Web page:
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"But while fluid intake is an athlete’s best weapon against heat and dehydration, athletic trainers acknowledge that pickle juice may serve a purpose in that regimen. Some athletic trainers have reported that, when used in moderation as a supplement to a sound hydration routine, pickle juice has helped to avoid cramping, and even treat cramps after they have occurred. Other athletic trainers have offered anecdotal reports of mustard and vinegar doing the same thing. But no scientific studies have been conducted to establish why these folk remedies sometimes work. "
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ANSWER #7 of 20

Maybe a little weird, but I like it too. Drinking pickle juice can be good for you, in rare specific situations, like if you are low on salt from sweating a lot of it out. Like when exercising, lactic acid is released in your muscles that cause the pain and cramping, they're like tiny shards of glass twisting in your tissue. Pickle juice may be an ingredient to enable your body to begin to reduce the lactic acid, therefore reducing the pain, in certain circumstances.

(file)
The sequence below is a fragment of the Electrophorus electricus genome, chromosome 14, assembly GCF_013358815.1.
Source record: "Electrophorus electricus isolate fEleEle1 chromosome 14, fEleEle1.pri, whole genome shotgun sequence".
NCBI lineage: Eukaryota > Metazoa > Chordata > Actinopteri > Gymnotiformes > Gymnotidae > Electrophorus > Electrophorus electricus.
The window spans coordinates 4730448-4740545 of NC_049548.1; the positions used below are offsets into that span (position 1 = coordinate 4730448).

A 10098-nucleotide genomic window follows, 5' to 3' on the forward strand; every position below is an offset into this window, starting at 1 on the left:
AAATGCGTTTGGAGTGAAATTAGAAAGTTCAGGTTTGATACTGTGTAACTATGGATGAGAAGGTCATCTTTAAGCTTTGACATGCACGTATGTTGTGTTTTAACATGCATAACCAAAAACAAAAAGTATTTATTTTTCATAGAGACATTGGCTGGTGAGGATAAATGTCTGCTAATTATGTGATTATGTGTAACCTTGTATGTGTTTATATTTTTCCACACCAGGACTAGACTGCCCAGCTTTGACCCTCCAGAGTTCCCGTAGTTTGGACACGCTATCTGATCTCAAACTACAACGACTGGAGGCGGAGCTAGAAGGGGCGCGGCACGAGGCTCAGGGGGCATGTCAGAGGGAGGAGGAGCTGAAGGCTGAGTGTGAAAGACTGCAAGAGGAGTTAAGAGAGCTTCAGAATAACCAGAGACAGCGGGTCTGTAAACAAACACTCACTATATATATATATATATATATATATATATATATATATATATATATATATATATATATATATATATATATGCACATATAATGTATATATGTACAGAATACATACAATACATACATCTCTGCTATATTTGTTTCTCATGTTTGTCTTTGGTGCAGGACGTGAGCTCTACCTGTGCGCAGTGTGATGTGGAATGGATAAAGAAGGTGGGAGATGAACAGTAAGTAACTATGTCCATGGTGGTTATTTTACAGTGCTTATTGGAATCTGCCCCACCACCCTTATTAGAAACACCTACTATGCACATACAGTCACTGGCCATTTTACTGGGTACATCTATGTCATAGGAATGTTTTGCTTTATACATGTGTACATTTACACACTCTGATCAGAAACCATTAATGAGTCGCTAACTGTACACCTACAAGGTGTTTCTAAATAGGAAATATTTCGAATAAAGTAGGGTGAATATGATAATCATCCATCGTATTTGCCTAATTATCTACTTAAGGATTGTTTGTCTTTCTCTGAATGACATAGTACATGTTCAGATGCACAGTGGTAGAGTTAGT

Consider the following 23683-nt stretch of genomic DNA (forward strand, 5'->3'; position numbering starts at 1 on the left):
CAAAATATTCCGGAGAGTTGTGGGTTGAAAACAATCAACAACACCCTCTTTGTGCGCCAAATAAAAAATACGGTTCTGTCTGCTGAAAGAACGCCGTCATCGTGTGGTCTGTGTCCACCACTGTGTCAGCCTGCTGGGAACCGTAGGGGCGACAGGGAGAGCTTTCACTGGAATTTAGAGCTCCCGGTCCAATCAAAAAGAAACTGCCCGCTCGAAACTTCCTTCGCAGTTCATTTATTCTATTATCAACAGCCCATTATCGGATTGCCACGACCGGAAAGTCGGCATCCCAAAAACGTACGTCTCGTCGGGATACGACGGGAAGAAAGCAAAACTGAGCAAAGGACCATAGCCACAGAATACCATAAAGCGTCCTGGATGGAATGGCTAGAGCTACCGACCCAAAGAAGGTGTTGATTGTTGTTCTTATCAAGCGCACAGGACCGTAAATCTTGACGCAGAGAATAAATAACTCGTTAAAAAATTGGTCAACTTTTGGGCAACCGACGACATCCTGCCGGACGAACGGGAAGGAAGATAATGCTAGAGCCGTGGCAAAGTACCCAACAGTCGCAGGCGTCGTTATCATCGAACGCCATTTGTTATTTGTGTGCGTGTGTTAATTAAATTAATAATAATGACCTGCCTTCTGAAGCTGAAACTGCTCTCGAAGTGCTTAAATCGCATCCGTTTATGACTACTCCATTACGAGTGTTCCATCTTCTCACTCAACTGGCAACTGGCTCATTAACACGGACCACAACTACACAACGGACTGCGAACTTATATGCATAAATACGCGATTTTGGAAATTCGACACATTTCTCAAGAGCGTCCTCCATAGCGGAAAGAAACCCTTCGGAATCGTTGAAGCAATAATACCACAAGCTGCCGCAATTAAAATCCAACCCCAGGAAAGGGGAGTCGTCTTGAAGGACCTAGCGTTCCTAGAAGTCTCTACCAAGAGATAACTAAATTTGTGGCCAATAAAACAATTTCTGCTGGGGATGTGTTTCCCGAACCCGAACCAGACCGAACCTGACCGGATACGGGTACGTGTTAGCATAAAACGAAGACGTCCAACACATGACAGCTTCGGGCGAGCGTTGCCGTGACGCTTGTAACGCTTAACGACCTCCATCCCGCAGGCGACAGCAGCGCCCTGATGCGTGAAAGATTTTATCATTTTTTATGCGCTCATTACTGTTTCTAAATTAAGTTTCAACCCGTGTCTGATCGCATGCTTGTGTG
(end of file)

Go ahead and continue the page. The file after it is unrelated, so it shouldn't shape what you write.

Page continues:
It acts by replenishing salt lost to sweating and helping your muscles by helping to retain water which is utilized to clear and rebuild. Pickle juice has approximately 20 times more electrolytes than Powerade and 7 times more than Gatorade. It is a substitute for salt tablets (sip small amounts and stop and remember to drink lots of water later) and will stop cramps (again, sip small amounts only and stop, and drink 2-3 glasses of water in the next hours after).

I love (dill) pickle juice but alas, with high blood pressure I can no longer imbibe the bitter brine because of the high sodium content, but when I was younger I loved it when it was very cold.

In the long run, it is bad for you, especially for your kidneys, and even if you are young (and can take it!) pickle juice should only be drunk as an occasional treat and in small amounts. Usually, if your body is low on sodium, you will actually crave salt. That is when it will most likely taste the best!


ANSWER #8 of 20